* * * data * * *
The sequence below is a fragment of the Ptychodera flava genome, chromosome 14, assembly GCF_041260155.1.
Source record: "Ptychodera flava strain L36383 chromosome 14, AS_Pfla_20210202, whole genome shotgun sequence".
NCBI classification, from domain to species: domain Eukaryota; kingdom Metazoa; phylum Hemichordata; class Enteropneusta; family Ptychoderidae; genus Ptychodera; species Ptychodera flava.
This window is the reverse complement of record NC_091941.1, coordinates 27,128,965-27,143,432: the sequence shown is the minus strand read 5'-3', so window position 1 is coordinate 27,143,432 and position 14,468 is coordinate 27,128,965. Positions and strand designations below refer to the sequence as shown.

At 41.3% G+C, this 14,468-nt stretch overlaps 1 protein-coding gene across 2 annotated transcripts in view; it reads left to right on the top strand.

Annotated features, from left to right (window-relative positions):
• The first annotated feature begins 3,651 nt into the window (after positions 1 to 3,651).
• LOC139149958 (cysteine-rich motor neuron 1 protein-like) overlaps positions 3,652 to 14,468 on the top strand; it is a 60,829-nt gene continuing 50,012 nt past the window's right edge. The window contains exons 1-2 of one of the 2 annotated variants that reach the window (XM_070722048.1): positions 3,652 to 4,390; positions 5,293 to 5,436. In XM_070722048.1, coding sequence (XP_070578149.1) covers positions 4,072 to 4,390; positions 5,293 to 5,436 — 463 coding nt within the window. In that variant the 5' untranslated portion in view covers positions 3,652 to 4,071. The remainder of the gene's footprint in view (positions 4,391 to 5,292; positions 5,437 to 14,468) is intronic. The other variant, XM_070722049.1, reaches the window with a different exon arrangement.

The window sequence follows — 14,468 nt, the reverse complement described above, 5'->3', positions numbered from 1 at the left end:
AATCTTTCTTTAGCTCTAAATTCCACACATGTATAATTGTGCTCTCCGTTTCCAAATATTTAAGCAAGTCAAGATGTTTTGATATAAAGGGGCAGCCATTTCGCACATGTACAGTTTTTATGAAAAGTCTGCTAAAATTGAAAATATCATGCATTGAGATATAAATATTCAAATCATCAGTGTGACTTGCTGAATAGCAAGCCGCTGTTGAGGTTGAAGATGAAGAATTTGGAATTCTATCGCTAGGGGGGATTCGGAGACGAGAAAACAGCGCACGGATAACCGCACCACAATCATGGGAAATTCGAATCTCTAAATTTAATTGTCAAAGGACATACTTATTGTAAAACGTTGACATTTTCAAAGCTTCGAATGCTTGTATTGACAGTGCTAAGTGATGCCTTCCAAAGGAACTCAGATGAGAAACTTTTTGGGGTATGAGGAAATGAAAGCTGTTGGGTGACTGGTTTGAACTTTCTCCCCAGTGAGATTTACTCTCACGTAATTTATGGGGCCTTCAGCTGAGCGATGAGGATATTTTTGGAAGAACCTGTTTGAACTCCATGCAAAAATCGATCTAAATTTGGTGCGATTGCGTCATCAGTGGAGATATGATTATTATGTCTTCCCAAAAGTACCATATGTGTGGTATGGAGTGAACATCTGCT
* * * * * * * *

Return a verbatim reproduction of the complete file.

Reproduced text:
The sequence below is a fragment of the Ptychodera flava genome, chromosome 14, assembly GCF_041260155.1.
Source record: "Ptychodera flava strain L36383 chromosome 14, AS_Pfla_20210202, whole genome shotgun sequence".
NCBI classification, from domain to species: domain Eukaryota; kingdom Metazoa; phylum Hemichordata; class Enteropneusta; family Ptychoderidae; genus Ptychodera; species Ptychodera flava.
This window is the reverse complement of record NC_091941.1, coordinates 27,128,965-27,143,432: the sequence shown is the minus strand read 5'-3', so window position 1 is coordinate 27,143,432 and position 14,468 is coordinate 27,128,965. Positions and strand designations below refer to the sequence as shown.

At 41.3% G+C, this 14,468-nt stretch overlaps 1 protein-coding gene across 2 annotated transcripts in view; it reads left to right on the top strand.

Annotated features, from left to right (window-relative positions):
• The first annotated feature begins 3,651 nt into the window (after positions 1 to 3,651).
• LOC139149958 (cysteine-rich motor neuron 1 protein-like) overlaps positions 3,652 to 14,468 on the top strand; it is a 60,829-nt gene continuing 50,012 nt past the window's right edge. The window contains exons 1-2 of one of the 2 annotated variants that reach the window (XM_070722048.1): positions 3,652 to 4,390; positions 5,293 to 5,436. In XM_070722048.1, coding sequence (XP_070578149.1) covers positions 4,072 to 4,390; positions 5,293 to 5,436 — 463 coding nt within the window. In that variant the 5' untranslated portion in view covers positions 3,652 to 4,071. The remainder of the gene's footprint in view (positions 4,391 to 5,292; positions 5,437 to 14,468) is intronic. The other variant, XM_070722049.1, reaches the window with a different exon arrangement.

The window sequence follows — 14,468 nt, the reverse complement described above, 5'->3', positions numbered from 1 at the left end:
AATCTTTCTTTAGCTCTAAATTCCACACATGTATAATTGTGCTCTCCGTTTCCAAATATTTAAGCAAGTCAAGATGTTTTGATATAAAGGGGCAGCCATTTCGCACATGTACAGTTTTTATGAAAAGTCTGCTAAAATTGAAAATATCATGCATTGAGATATAAATATTCAAATCATCAGTGTGACTTGCTGAATAGCAAGCCGCTGTTGAGGTTGAAGATGAAGAATTTGGAATTCTATCGCTAGGGGGGATTCGGAGACGAGAAAACAGCGCACGGATAACCGCACCACAATCATGGGAAATTCGAATCTCTAAATTTAATTGTCAAAGGACATACTTATTGTAAAACGTTGACATTTTCAAAGCTTCGAATGCTTGTATTGACAGTGCTAAGTGATGCCTTCCAAAGGAACTCAGATGAGAAACTTTTTGGGGTATGAGGAAATGAAAGCTGTTGGGTGACTGGTTTGAACTTTCTCCCCAGTGAGATTTACTCTCACGTAATTTATGGGGCCTTCAGCTGAGCGATGAGGATATTTTTGGAAGAACCTGTTTGAACTCCATGCAAAAATCGATCTAAATTTGGTGCGATTGCGTCATCAGTGGAGATATGATTATTATGTCTTCCCAAAAGTACCATATGTGTGGTATGGAGTGAACATCTGCT